Journal article

On the relationship between total ozone and atmospheric dynamics and chemistry at mid-latitudes – Part 2: The effects of the El Niño/Southern Oscillation, volcanic eruptions and contributions of atmospheric dynamics and chemistry to long-term total ozone

Rieder H, Frossard L, Ribatet M, Staehelin J, Maeder J, Di Rocco S, Davison A, Peter T, Weihs P, Holawe F ...see all

Atmospheric Chemistry and Physics Discussions, vol. 12, issue 5 (2013) pp. 13201-13236

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Abstract

We present the first spatial analysis of ``fingerprints{''} of the El
Nino/Southern Oscillation (ENSO) and atmospheric aerosol load after
major volcanic eruptions (El Chichon and Mt. Pinatubo) in extreme low
and high (termed ELOs and EHOs, respectively) and mean values of total
ozone for the northern and southern mid-latitudes (defined as the region
between 30 degrees and 60 degrees north and south, respectively).
Significant influence on ozone extremes was found for the warm ENSO
phase in both hemispheres during spring, especially towards low
latitudes, indicating the enhanced ozone transport from the tropics to
the extra-tropics. Further, the results confirm findings of recent work
on the connection between the ENSO phase and the strength and extent of
the southern ozone ``collar{''}. For the volcanic eruptions the analysis
confirms findings of earlier studies for the northern mid-latitudes and
gives new insights for the Southern Hemisphere. The results provide
evidence that the negative effect of the eruption of El Chichon might be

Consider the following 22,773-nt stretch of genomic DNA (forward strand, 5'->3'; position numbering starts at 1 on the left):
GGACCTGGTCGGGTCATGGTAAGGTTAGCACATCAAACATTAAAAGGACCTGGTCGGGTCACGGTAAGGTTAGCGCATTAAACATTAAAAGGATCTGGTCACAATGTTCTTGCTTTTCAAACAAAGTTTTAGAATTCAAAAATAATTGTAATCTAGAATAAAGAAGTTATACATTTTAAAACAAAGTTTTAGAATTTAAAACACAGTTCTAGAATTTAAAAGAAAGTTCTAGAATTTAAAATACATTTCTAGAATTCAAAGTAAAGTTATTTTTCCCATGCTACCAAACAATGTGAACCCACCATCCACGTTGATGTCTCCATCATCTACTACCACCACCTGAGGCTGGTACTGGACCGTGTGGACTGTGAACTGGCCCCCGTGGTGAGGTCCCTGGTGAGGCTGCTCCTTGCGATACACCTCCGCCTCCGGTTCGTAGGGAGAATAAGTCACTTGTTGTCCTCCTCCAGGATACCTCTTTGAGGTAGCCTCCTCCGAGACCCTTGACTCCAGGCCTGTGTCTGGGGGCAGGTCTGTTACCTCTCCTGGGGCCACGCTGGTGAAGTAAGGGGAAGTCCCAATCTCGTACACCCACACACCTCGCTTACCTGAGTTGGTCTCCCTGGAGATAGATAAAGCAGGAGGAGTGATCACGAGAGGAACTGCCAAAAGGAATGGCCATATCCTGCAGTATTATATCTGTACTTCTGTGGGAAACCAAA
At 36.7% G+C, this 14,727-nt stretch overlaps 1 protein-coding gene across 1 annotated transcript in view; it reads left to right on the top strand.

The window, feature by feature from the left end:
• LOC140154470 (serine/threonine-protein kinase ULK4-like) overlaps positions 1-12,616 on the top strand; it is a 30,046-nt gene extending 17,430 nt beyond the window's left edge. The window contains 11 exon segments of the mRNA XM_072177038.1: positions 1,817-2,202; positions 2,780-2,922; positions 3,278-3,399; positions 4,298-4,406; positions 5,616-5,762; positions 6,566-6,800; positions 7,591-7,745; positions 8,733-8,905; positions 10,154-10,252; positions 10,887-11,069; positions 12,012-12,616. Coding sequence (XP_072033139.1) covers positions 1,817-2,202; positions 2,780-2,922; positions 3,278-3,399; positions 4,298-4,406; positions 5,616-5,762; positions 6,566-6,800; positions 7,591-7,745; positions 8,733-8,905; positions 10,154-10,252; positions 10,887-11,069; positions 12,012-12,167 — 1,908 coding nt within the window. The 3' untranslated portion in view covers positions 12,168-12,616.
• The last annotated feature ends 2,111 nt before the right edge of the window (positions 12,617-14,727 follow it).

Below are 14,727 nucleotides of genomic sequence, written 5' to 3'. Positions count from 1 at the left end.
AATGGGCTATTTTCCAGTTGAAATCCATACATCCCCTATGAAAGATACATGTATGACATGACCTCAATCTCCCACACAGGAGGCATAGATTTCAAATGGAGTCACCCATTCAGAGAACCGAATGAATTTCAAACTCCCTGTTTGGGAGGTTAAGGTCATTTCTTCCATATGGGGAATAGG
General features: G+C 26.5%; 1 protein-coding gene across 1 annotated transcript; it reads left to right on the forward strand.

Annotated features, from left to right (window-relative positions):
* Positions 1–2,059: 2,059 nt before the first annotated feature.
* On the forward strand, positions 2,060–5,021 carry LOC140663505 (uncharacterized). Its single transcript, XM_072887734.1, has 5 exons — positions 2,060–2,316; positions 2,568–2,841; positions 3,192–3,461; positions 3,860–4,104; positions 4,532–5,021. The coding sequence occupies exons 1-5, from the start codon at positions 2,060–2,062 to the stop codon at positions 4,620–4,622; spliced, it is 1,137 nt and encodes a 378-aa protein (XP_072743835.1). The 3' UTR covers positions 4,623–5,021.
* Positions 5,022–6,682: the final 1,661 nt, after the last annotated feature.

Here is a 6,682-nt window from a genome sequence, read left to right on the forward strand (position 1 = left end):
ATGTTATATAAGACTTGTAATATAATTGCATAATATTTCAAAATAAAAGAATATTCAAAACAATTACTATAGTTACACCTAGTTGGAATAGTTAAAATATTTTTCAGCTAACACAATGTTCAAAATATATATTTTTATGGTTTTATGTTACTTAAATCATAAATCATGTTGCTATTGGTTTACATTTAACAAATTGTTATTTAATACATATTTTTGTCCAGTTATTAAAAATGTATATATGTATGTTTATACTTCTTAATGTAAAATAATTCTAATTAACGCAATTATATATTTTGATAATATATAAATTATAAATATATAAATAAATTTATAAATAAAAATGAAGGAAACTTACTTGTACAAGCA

partly compensated by a strong warm ENSO phase in 1982-1983 at southern
mid-latitudes. The strong west-east gradient in the coefficient
estimates for the Mt. Pinatubo eruption and the analysis of the
relationship between the AAO and ENSO phase, the extent and the position
of the southern ozone ``collar{''} and the polar vortex structure
provide clear evidence for a dynamical `` masking{''} of the volcanic
signal at southern mid-latitudes. The paper also analyses the
contribution of atmospheric dynamics and chemistry to long-term total
ozone changes. Here, quite heterogeneous results have been found on
spatial scales. In general the results show that EESC and the 11-yr
solar cycle can be identified as major contributors to long-term ozone
changes. However, a strong contribution of dynamical features (El
Nino/Southern Oscillation (ENSO), North Atlantic Oscillation (NAO),
Antarctic Oscillation (AAO), Quasi-Biennial Oscillation (QBO)) to ozone
variability and trends is found at a regional level. For the QBO (at 30
and 50 hPa), strong influence on total ozone variability and trends is
found over large parts of the northern and southern mid-latitudes,
especially towards equatorial latitudes. Strong influence of ENSO is
found over the Northern and Southern Pacific, Central Europe and central
southern mid-latitudes. For the NAO, strong influence on column ozone is
found over Labrador/Greenland, the Eastern United States, the
Euro-Atlantic Sector, and Central Europe. For the NAO's southern
counterpart, the AAO, strong influence on ozone variability and
long-term changes is found at lower southern mid-latitudes, including
the southern parts of South America and the Antarctic Peninsula, and
central southern mid-latitudes.

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Authors

  • H. E. Rieder

  • L. Frossard

  • Mathieu Ribatet

  • J. Staehelin

  • J. a. Maeder

  • S. Di Rocco

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